The UN special rapporteur for Afghan human rights, Richard Bennett, in a report expressed concerns over the situation of women and girls in Afghanistan….reports Asian Lite News
At the UN Human Rights Council in Geneva meeting, representatives of several countries expressed concerns over the existing restrictions on Afghan women and girls, Afghanistan-based TOLO News reported on Wednesday.
President of the Saudi Human Rights Commission, Hala Mazyad Al-Tuwaijri, at the UN Human Rights Council, said Saudi Arabia calls on Kabul to rescind its decisions so women can “fully enjoy their rights without discrimination”. German Foreign Minister Annalena Baerbock said that Germany will make sure to continue to help all Afghans who “need water, who need food, who need medicine”.
“We know that our efforts will not change the brutal violation of Afghan women’s rights … But it matters. It matters to every single woman who is not allowed to go outside. It matters to every single child who wants to go to school,” she said, TOLO News reported.
The UN special rapporteur for Afghan human rights, Richard Bennett, in a report expressed concerns over the situation of women and girls in Afghanistan.
Bennett said that the recent decrees of the Taliban have affected the country’s economy and humanitarian delivery. He said that the economy experienced a further dramatic decline of around 30-35 per cent in 2021-2022.
The deputy foreign minister of Turkey, Mehmet Kemal Bozay, said that the international community must not allow the situation in Afghanistan to deteriorate “even further”, according to TOLO News.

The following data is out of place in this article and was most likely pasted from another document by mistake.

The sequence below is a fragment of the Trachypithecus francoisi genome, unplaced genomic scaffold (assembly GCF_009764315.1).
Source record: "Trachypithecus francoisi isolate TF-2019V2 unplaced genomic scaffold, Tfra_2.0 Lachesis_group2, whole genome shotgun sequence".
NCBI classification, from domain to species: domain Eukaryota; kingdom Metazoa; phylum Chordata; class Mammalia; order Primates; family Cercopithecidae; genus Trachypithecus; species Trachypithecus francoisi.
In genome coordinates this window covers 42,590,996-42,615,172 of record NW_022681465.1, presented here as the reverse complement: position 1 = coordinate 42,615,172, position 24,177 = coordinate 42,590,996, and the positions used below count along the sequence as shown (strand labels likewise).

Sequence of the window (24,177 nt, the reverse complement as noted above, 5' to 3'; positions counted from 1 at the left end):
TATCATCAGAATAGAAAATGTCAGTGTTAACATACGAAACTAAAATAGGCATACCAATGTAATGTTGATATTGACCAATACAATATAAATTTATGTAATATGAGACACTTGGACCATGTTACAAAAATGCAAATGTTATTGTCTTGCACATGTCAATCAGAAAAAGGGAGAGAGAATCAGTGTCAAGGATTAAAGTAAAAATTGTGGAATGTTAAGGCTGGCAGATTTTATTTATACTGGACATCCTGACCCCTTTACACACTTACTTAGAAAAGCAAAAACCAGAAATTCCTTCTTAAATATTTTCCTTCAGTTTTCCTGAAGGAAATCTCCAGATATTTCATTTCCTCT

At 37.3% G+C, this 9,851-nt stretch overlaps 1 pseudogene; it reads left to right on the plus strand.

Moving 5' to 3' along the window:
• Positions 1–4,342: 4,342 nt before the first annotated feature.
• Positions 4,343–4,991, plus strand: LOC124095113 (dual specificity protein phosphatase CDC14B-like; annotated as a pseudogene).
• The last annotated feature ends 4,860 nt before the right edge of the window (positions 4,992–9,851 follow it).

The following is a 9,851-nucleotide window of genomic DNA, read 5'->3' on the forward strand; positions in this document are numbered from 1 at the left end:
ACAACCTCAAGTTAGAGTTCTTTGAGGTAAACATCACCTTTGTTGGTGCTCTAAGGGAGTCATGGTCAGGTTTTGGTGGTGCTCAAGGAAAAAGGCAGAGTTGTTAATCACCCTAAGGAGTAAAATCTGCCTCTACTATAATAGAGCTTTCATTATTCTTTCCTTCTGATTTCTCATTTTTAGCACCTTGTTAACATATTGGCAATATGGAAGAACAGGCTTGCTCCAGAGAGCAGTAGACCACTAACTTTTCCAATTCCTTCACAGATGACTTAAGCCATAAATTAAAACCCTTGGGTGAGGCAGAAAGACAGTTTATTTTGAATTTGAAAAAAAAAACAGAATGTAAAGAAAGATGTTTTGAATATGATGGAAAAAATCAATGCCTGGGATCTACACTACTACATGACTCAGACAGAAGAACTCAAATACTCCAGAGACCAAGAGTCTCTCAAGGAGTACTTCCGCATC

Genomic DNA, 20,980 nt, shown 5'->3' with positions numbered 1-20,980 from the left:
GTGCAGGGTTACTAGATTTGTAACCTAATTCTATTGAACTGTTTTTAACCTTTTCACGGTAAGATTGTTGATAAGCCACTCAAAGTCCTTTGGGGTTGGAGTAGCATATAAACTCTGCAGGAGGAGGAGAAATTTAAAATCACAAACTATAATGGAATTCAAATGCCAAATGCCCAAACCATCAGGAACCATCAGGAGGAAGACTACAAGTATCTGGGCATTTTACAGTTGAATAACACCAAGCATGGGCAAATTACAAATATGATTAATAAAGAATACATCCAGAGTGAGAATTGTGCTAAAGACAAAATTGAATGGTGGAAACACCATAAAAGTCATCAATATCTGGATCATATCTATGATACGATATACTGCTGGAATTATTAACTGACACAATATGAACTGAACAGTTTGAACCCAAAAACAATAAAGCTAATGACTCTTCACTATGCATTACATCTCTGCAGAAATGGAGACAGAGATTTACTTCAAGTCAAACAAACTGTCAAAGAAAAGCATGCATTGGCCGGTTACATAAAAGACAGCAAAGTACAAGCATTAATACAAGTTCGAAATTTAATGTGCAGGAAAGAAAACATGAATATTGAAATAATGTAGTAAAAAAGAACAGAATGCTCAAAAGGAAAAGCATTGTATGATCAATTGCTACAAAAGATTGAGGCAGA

“We remind the interim government that recent limitations on women such as those on the right to education are not human,” he said.
Recently, ten women foreign ministers, who attended the 59th Munich Security Conference, in a statement condemned the restrictions imposed on women and girls in Afghanistan, Tolo News reported.
According to Tolo News, the statement was issued by the foreign ministers of Slovenia, Germany, Canada, Iceland, Liechtenstein, Belgium, Andorra, Albania, Mongolia and Libya.
“We strongly condemn the Taliban’s push to exclude women from all public life: women are kept from strolling in parks, are not seen on TV screens anymore, are deprived of their right to attend schools and universities, and are now also kept from working in humanitarian assistance,” the statement read.
However, according to Islamic Emirate spokesman Zabiullah Mujahid, Afghan women have all the rights within an Islamic framework.
“The rights of women have not been violated in the Islamic community. Their rights have been addressed. The life of women is secured and protected. Their problems are solved by the court. Regarding their activities, there is a need for an environment within Sharia laws and work on it is underway,” Tolo News quoted Mujahid as saying.
The statement added that the restrictions on women will “restore the basis to deliver the help that the women, children and men of Afghanistan so urgently need.” (ANI)